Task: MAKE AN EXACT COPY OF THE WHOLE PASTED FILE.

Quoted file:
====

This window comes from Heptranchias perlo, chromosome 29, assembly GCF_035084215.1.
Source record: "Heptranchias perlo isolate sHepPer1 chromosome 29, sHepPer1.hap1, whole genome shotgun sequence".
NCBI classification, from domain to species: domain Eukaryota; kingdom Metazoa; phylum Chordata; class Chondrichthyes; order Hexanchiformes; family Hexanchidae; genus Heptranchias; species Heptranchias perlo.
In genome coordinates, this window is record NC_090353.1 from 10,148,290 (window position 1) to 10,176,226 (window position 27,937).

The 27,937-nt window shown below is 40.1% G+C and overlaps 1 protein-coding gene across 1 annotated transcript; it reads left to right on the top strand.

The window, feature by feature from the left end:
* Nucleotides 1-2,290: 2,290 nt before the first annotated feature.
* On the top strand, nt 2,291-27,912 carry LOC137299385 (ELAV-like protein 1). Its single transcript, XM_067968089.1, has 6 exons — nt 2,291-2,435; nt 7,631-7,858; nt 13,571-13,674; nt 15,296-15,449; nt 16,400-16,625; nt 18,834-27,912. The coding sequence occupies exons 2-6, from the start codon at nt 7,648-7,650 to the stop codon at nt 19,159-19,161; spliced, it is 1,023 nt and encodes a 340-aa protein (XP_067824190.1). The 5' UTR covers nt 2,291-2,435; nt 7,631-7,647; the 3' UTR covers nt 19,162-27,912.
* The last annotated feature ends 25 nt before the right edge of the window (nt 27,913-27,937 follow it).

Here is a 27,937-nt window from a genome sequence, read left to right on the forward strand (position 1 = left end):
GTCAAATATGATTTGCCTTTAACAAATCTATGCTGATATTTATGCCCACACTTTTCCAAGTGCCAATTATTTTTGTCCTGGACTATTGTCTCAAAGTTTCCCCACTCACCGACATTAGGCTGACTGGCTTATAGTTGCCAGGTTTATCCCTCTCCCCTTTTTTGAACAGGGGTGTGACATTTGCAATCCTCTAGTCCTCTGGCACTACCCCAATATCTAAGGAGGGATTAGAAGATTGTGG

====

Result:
This window comes from Heptranchias perlo, chromosome 29, assembly GCF_035084215.1.
Source record: "Heptranchias perlo isolate sHepPer1 chromosome 29, sHepPer1.hap1, whole genome shotgun sequence".
NCBI classification, from domain to species: domain Eukaryota; kingdom Metazoa; phylum Chordata; class Chondrichthyes; order Hexanchiformes; family Hexanchidae; genus Heptranchias; species Heptranchias perlo.
In genome coordinates, this window is record NC_090353.1 from 10,148,290 (window position 1) to 10,176,226 (window position 27,937).

The 27,937-nt window shown below is 40.1% G+C and overlaps 1 protein-coding gene across 1 annotated transcript; it reads left to right on the top strand.

The window, feature by feature from the left end:
* Nucleotides 1-2,290: 2,290 nt before the first annotated feature.
* On the top strand, nt 2,291-27,912 carry LOC137299385 (ELAV-like protein 1). Its single transcript, XM_067968089.1, has 6 exons — nt 2,291-2,435; nt 7,631-7,858; nt 13,571-13,674; nt 15,296-15,449; nt 16,400-16,625; nt 18,834-27,912. The coding sequence occupies exons 2-6, from the start codon at nt 7,648-7,650 to the stop codon at nt 19,159-19,161; spliced, it is 1,023 nt and encodes a 340-aa protein (XP_067824190.1). The 5' UTR covers nt 2,291-2,435; nt 7,631-7,647; the 3' UTR covers nt 19,162-27,912.
* The last annotated feature ends 25 nt before the right edge of the window (nt 27,913-27,937 follow it).

Here is a 27,937-nt window from a genome sequence, read left to right on the forward strand (position 1 = left end):
GTCAAATATGATTTGCCTTTAACAAATCTATGCTGATATTTATGCCCACACTTTTCCAAGTGCCAATTATTTTTGTCCTGGACTATTGTCTCAAAGTTTCCCCACTCACCGACATTAGGCTGACTGGCTTATAGTTGCCAGGTTTATCCCTCTCCCCTTTTTTGAACAGGGGTGTGACATTTGCAATCCTCTAGTCCTCTGGCACTACCCCAATATCTAAGGAGGGATTAGAAGATTGTGG